The collection was thrown together on a shoestring in 1976, with the help of Menuge, family members including cousins who knitted sweaters and even the local concierge who did some sewing. The show at the Paris Planetarium was chaotic, featured nine models who were friends and was attended by a similar number of journalists, but caught the fashion world’s attention. “We were only able to do it because of Francis. I was shy, I didn’t dare do lots of things, but he would say: ‘Why not? Go on, just do it.’ He was also extremely direct and would tell me when he thought a piece of clothing or a collection was just rubbish.”
In 1987, Menuge was diagnosed as being HIV positive. He died three years later, by which time the couple had been together for 15 years. Gaultier was bereft and briefly considered giving up designing. “It was terrible, and at that time a total taboo. You didn’t say Aids, you said ‘la maladie’ but even then you said it discreetly because everyone knew what ‘la maladie’ was, and everyone died from it. It was a terrifying period. Francis died three months before they discovered the drugs to extend the life of those with Aids. I didn’t want him to die in hospital, so I brought him home and he died there.
“Afterwards, I said to myself: ‘OK, I can stop now. I don’t want to be a celebrity and this is bigger than my career.’ But that thought lasted about three seconds before I said to myself: ‘No, we continue, because we, Francis Menuge and Jean Paul Gaultier, have done something special together.’ In any case, I couldn’t do anything else.” Later, Gaultier apparently told a French journalist: “My only regret is not having invented the condom, the most beautiful item of clothing.” Yes, I said that, he says. “And it’s true.”
It was around this time Gaultier created one of his truly iconic outfits: the pink conical bra corset that was one of a series of designs for Madonna’s 1990 Blond Ambition tour. When Madonna first called him in 1989, he thought his assistant was playing a prank on him. “I’d seen her singing Holiday on Top of the Pops and thought she was absolutely my style – the jewellery, the crucifixes, the way she dressed, her look – this was what I was doing with my collection. I adored her.”
He has also worked with Carla Bruni, the former model who became France’s first lady, Eva Herzigová, Nicole Kidman and Beyoncé, and says he is very fond of Naomi Campbell. “She has an exceptional grace and beauty. Even if she does always arrive very late, she is really someone special.”
Gaultier presented his first haute couture collection to acclaim in 1997. He says he did it “for pleasure, not for the establishment”. He worked for himself – as opposed to one of the major fashion houses – because it gave him freedom. And today, what he wants is not to be a slave to producing collections but to commission young designers to “reinterpret” Jean Paul Gaultier. The day before we meet, the Japanese creator Chitose Abe has presented a “reinterpreted” collection. Gaultier is delighted with it, and thanks staff for their hard work as he walks around the atelier.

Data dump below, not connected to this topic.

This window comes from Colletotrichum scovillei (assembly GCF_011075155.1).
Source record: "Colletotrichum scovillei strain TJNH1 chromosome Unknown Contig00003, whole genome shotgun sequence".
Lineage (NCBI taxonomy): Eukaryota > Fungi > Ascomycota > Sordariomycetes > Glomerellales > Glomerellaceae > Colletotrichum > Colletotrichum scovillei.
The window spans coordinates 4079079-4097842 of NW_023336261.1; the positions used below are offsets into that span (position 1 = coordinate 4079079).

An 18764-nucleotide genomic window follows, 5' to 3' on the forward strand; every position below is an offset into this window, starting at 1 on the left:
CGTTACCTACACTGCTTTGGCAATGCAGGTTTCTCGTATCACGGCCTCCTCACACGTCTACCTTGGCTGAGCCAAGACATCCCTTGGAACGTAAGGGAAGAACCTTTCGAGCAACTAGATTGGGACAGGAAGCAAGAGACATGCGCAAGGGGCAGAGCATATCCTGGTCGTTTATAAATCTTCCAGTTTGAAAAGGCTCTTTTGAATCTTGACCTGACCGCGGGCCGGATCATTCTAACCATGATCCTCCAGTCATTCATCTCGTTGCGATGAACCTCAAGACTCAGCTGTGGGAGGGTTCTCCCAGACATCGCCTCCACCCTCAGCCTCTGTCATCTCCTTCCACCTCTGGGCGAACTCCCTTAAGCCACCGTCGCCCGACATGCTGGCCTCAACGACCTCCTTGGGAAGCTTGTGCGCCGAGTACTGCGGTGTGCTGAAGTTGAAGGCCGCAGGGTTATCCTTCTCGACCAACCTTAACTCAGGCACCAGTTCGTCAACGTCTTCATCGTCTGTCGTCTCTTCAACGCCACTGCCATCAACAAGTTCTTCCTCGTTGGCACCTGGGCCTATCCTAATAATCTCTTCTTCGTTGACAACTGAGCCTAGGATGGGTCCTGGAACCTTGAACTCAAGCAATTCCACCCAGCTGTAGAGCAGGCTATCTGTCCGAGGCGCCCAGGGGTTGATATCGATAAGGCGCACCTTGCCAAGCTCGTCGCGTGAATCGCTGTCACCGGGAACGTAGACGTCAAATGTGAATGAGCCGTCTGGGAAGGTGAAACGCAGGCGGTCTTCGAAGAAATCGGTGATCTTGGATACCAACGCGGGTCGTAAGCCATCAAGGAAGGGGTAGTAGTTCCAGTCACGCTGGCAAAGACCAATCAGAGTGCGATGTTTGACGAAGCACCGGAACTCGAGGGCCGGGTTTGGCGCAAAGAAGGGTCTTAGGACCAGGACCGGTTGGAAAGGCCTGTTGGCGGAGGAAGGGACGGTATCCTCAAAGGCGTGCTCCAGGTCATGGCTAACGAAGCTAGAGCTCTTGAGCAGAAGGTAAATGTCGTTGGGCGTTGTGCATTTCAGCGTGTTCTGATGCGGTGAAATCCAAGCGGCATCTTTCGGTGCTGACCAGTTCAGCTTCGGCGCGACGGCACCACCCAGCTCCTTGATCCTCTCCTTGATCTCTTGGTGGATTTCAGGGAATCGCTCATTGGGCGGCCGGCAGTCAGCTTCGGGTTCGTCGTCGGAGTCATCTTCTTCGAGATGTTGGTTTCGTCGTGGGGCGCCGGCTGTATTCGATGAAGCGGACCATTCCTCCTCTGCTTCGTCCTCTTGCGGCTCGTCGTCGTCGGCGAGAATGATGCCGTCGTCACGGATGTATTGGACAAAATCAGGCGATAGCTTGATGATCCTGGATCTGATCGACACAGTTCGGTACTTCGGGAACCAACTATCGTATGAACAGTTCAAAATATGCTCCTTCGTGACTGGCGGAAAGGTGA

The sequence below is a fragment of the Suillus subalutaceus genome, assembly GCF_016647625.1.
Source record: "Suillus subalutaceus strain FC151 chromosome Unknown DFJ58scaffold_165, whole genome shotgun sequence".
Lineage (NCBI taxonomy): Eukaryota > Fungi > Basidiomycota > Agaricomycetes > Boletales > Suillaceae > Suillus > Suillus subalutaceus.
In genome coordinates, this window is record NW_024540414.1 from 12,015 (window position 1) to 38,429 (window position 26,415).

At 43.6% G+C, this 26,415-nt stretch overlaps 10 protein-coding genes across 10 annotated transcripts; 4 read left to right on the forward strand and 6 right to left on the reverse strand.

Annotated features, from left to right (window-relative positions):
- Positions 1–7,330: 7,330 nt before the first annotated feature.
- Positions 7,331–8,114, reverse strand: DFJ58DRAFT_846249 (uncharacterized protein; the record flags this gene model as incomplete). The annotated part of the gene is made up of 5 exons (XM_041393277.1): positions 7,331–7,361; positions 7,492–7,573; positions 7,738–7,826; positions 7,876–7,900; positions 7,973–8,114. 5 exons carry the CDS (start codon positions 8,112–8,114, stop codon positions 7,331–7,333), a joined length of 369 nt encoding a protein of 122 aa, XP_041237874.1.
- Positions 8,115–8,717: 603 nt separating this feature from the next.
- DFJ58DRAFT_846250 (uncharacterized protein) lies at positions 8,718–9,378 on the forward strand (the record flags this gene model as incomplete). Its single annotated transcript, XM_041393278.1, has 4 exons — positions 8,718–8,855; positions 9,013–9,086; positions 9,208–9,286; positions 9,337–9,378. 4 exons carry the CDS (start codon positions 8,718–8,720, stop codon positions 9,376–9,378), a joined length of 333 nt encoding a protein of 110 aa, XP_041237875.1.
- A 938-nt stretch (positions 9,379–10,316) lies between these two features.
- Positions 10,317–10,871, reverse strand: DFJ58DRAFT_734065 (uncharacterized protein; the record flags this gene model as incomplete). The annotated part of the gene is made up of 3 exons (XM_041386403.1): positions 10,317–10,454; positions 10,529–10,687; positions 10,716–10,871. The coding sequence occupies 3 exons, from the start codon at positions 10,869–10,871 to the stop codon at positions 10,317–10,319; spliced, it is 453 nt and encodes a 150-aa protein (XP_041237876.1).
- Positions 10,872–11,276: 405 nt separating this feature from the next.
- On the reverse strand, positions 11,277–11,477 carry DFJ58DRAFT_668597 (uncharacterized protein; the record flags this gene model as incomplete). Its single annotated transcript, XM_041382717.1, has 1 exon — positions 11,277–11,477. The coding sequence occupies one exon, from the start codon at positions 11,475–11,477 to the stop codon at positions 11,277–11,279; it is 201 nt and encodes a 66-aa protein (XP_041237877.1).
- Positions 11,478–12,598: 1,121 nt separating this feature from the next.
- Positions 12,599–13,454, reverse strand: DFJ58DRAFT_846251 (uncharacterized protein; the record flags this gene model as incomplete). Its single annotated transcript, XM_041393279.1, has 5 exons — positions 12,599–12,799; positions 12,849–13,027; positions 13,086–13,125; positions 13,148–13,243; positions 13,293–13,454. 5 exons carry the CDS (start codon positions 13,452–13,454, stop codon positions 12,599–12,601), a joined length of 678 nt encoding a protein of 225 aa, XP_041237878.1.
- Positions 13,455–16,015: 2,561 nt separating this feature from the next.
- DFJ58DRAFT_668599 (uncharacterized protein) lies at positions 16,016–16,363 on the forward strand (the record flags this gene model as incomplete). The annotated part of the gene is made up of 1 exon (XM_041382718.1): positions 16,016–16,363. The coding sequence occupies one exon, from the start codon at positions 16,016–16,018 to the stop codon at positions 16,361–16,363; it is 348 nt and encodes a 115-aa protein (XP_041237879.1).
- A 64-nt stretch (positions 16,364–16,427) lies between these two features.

For now, Gaultier says he will be sticking to fashion-adjacent projects; one of these is CinéMode, which will run from October to January at the Cinematèque in Paris, and is an exhibition of 100 film costumes that have left their mark on fashion, from those of Marlene Dietrich to James Bond via Superman. Gaultier has always loved big films and has designed for the directors Pedro Almodóvar and Luc Besson (The Fifth Element).
He insists he will not miss the punishing rhythm of producing several couture collections a year. “Fashion has changed. Before, if a star wanted a piece of clothing they had to buy it, and that’s normal, non? Then it became a loan, then we will give it to you, then we will give you the entire wardrobe. Now, it’s: not only will we give you the entire wardrobe, but we will pay you a contract to wear it. And not even an exclusive contract.
“I was happy when people like Boy George and George Michael were wearing my clothes, and when Mick Jagger asked me to do his show … that was real work. But today couture is all about contracts and money.”
We could go on and on, but the photographer is waiting and Gaultier has a lunch appointment followed by a flight to Spain where he is holidaying. While Gaultier’s PR frets about what the photographer is asking him to do, the designer himself is delighted. “She really has an eye; very artistic,” he says afterwards.
Then it is time to go. It has been huge fun. As a last question, I ask if he is happy. “Yes, I am happy. I realised my childhood dream and I continue to do so. What is my work is also my amusement, and I am amused all the time.” He laughs one last laugh. “I didn’t do this as a career to be rich or famous. I wanted to work. And I wanted to be loved. At the end of the day, perhaps it is this kind of honesty that made me the enfant terrible of fashion.”